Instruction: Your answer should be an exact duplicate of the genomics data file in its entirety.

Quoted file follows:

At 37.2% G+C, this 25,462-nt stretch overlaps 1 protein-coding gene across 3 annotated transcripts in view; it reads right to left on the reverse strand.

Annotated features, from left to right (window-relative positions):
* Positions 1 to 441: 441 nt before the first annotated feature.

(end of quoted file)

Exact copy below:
At 37.2% G+C, this 25,462-nt stretch overlaps 1 protein-coding gene across 3 annotated transcripts in view; it reads right to left on the reverse strand.

Annotated features, from left to right (window-relative positions):
* Positions 1 to 441: 441 nt before the first annotated feature.